Wednesday, November 20, 2013

To Save or to Splurge? Common Sense Spending and Saving Options for Empty Nesters

The kids are gone and your nest is empty. Now that you’re no longer financially responsible for your children, you may find yourself with a bit of extra money (and time) on your hands. Before you go on a shopping spree, splurge on a night on the town or take your dream vacation, make sure you save. That means contributing more to your savings accounts before increasing your spending budget. Fill your empty nest with good times, prosperity and personal development by balancing your spending habits with these unexpected ways to save. 

When to save?


Downsize your nest. There are dozens of unexpected ways to save for empty nesters. However, a more traditional approach is downsizing your living situation. According to the AARP Public Policy Institute, in 2009, 29 percent of U.S. households with occupants above the age of 50 spent more than 30 percent of their income on housing. That’s an increase of 20 percent since 2000. Don’t bog yourself down by paying for and maintaining a large home; consider downsizing to a smaller house, condo or apartment for more manageable mortgage payments and savings on utility costs, home maintenance and property taxes. That means more money to spend – or better yet, invest in your saving accounts.

Buy fewer groceries and clothes. Fewer people at home means fewer mouths to feed and bodies to clothe. So, skip the epic shopping trips to Costco and the Mall to cut back on your grocery bill. Remember, you’ll be cooking for just one or two now, not your kids and the entire soccer team. And you don’t have to handle back-to-school wardrobes any longer, so take that budget and put it directly into savings accounts.

Unexpected ways to save. Look into discount programs like frequent flyer, hotel rewards and credit card points, as well as social couponing to save. You can also consider consolidating to one car, reducing the number of cable channels you subscribe to and eliminating a home phone in favor of cell phones to save a little more. Try to contribute these savings to an account monthly or even weekly to avoid spending them.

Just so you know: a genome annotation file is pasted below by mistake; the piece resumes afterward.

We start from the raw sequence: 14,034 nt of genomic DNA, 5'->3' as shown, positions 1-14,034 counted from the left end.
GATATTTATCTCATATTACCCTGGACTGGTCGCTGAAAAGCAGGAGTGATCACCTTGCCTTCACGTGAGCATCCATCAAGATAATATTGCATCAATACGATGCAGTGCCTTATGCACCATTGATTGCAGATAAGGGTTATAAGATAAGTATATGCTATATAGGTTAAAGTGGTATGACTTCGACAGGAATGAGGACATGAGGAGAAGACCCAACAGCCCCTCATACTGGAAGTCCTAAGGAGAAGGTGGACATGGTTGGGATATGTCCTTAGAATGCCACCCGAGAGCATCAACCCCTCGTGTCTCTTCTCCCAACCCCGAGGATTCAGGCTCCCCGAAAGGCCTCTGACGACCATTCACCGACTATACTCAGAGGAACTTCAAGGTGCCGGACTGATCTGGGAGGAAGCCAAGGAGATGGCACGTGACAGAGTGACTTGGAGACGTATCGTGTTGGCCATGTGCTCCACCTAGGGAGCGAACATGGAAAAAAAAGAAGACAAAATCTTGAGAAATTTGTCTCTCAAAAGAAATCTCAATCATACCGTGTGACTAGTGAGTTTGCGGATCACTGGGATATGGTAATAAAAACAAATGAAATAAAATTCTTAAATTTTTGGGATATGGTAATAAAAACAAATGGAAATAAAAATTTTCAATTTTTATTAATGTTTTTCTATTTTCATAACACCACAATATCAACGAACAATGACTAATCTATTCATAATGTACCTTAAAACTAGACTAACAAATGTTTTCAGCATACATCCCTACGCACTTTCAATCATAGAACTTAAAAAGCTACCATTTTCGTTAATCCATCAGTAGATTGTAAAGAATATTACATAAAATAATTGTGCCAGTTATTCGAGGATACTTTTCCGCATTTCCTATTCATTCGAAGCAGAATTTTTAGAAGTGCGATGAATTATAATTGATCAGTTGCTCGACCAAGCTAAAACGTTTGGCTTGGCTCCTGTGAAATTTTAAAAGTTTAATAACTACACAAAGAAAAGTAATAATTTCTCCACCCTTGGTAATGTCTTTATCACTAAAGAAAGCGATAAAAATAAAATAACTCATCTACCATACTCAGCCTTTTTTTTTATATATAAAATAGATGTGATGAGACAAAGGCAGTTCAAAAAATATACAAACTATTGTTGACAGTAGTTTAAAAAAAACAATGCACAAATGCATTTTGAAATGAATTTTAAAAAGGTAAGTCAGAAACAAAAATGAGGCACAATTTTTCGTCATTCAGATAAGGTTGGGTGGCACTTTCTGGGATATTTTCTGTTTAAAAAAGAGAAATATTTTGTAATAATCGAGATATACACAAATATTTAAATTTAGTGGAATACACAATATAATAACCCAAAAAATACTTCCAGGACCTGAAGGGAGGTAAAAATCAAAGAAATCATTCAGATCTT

Contribute more to your retirement saving accounts. Now that you don’t have to feed, clothe and house your children, take the money saved from these reduced expenditures and contribute to your retirement fund savings options. By putting away more money into one of your retirement savings accounts, like a 401(k), IRA or other high-interest savings account , you'll not only reach your retirement saving goals, but you might even be able to reach them faster. 

When to spend?


Pay off your debt. Reducing debt is almost as important as saving for retirement. So, after you cut down costs and increase your cash flow, come up with a debt reduction plan that works for your budget. The more quickly you get out of debt, the less interest you will pay over time. And that means more money to spend enjoying the rest of your life.

Take on a new hobby. You've probably spent the last twenty years or more working and/or chasing around your kids. Now that they’re grown, you have more time to invest in your personal development. Check out your local community college’s continuing education classes to learn to use your new digital SLR or brush up on your French for your upcoming trip to Paris. Classes are usually inexpensive and available at night and on weekends. Whether you’re going back to school, gardening, learning to paint, practicing yoga or taking a culinary course, spending your newfound money and time cultivating your passions is a wise investment in your future. Who knows, you may even be able to sell some of your art online or at a local show and contribute to your savings account!

Embark on an adventure. One of the most popular (and rewarding) ways empty nesters spend their money is on vacations. Taking a holiday has the power to reinvigorate your mind and body and expose you to new cultures. Plus, now that you don’t have to worry about the kids, you can take your vacation anywhere you like – and spend more money on pricier destinations, luxury hotels, fine dining, and once-in-a-lifetime activities. However, you may choose to save on accommodations and splurge on activities by staying at a B&B, or rent a cottage in the woods one year so you can go with the whole family to Aspen the next. There are always little ways to save and still enjoy your vacation. 

Celebrate your independence


Don't be shy about hitting a night on the town, taking a spa day, having dinner at your favorite restaurant or attending a glamorous opera. You don’t have to worry about a babysitter or a curfew, and with your savings built up, it’s OK to splurge. So, spend a little time (and money) enjoying yourself and your newly discovered “me” time. Of course, if you can find discount nights, coupons, or tickets that support your favorite charity it’s even better!

Sponsored content was created and provided by RBS Citizens Financial Group.


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